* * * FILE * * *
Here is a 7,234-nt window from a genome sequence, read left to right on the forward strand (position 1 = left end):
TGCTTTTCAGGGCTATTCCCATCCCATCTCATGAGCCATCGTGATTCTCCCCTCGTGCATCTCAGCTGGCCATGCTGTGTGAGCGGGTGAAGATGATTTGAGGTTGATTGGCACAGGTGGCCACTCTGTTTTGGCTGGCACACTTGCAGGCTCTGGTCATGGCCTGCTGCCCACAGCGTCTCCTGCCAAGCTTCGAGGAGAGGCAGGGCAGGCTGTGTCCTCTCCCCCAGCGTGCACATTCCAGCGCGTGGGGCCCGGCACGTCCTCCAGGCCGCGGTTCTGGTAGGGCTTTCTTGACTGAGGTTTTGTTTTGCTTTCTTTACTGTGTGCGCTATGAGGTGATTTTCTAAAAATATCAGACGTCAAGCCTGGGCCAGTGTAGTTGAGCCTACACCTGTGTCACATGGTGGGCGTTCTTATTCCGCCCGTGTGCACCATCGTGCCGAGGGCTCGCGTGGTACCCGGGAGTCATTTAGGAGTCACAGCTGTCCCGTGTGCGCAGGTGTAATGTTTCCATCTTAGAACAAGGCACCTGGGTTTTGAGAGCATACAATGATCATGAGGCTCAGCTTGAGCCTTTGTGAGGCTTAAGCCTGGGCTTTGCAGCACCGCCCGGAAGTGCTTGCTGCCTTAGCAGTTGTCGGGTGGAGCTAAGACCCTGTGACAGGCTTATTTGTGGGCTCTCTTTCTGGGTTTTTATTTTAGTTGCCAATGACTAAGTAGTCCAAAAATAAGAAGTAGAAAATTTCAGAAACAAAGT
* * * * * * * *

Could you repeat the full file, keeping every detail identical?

Here is a 7,234-nt window from a genome sequence, read left to right on the forward strand (position 1 = left end):
TGCTTTTCAGGGCTATTCCCATCCCATCTCATGAGCCATCGTGATTCTCCCCTCGTGCATCTCAGCTGGCCATGCTGTGTGAGCGGGTGAAGATGATTTGAGGTTGATTGGCACAGGTGGCCACTCTGTTTTGGCTGGCACACTTGCAGGCTCTGGTCATGGCCTGCTGCCCACAGCGTCTCCTGCCAAGCTTCGAGGAGAGGCAGGGCAGGCTGTGTCCTCTCCCCCAGCGTGCACATTCCAGCGCGTGGGGCCCGGCACGTCCTCCAGGCCGCGGTTCTGGTAGGGCTTTCTTGACTGAGGTTTTGTTTTGCTTTCTTTACTGTGTGCGCTATGAGGTGATTTTCTAAAAATATCAGACGTCAAGCCTGGGCCAGTGTAGTTGAGCCTACACCTGTGTCACATGGTGGGCGTTCTTATTCCGCCCGTGTGCACCATCGTGCCGAGGGCTCGCGTGGTACCCGGGAGTCATTTAGGAGTCACAGCTGTCCCGTGTGCGCAGGTGTAATGTTTCCATCTTAGAACAAGGCACCTGGGTTTTGAGAGCATACAATGATCATGAGGCTCAGCTTGAGCCTTTGTGAGGCTTAAGCCTGGGCTTTGCAGCACCGCCCGGAAGTGCTTGCTGCCTTAGCAGTTGTCGGGTGGAGCTAAGACCCTGTGACAGGCTTATTTGTGGGCTCTCTTTCTGGGTTTTTATTTTAGTTGCCAATGACTAAGTAGTCCAAAAATAAGAAGTAGAAAATTTCAGAAACAAAGT